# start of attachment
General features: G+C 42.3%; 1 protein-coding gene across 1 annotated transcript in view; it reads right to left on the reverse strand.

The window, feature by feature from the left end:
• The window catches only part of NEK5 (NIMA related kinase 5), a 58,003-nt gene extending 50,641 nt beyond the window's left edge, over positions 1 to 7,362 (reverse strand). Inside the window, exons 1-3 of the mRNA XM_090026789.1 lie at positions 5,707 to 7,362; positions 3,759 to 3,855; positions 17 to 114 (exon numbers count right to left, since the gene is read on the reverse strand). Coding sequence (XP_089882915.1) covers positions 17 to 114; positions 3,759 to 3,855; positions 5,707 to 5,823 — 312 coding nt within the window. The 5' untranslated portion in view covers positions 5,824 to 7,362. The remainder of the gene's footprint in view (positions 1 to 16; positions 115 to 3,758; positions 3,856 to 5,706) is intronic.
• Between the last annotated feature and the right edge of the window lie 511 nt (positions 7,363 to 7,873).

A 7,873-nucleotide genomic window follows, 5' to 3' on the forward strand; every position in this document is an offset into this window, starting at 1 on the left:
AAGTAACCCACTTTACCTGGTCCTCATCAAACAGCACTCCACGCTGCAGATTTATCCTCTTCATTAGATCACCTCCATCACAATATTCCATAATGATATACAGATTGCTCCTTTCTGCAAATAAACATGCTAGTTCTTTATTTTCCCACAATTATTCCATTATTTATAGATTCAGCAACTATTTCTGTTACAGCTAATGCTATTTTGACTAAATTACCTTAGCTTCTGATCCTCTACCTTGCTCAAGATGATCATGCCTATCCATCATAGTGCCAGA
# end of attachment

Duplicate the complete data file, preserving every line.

General features: G+C 42.3%; 1 protein-coding gene across 1 annotated transcript in view; it reads right to left on the reverse strand.

The window, feature by feature from the left end:
• The window catches only part of NEK5 (NIMA related kinase 5), a 58,003-nt gene extending 50,641 nt beyond the window's left edge, over positions 1 to 7,362 (reverse strand). Inside the window, exons 1-3 of the mRNA XM_090026789.1 lie at positions 5,707 to 7,362; positions 3,759 to 3,855; positions 17 to 114 (exon numbers count right to left, since the gene is read on the reverse strand). Coding sequence (XP_089882915.1) covers positions 17 to 114; positions 3,759 to 3,855; positions 5,707 to 5,823 — 312 coding nt within the window. The 5' untranslated portion in view covers positions 5,824 to 7,362. The remainder of the gene's footprint in view (positions 1 to 16; positions 115 to 3,758; positions 3,856 to 5,706) is intronic.
• Between the last annotated feature and the right edge of the window lie 511 nt (positions 7,363 to 7,873).

A 7,873-nucleotide genomic window follows, 5' to 3' on the forward strand; every position in this document is an offset into this window, starting at 1 on the left:
AAGTAACCCACTTTACCTGGTCCTCATCAAACAGCACTCCACGCTGCAGATTTATCCTCTTCATTAGATCACCTCCATCACAATATTCCATAATGATATACAGATTGCTCCTTTCTGCAAATAAACATGCTAGTTCTTTATTTTCCCACAATTATTCCATTATTTATAGATTCAGCAACTATTTCTGTTACAGCTAATGCTATTTTGACTAAATTACCTTAGCTTCTGATCCTCTACCTTGCTCAAGATGATCATGCCTATCCATCATAGTGCCAGA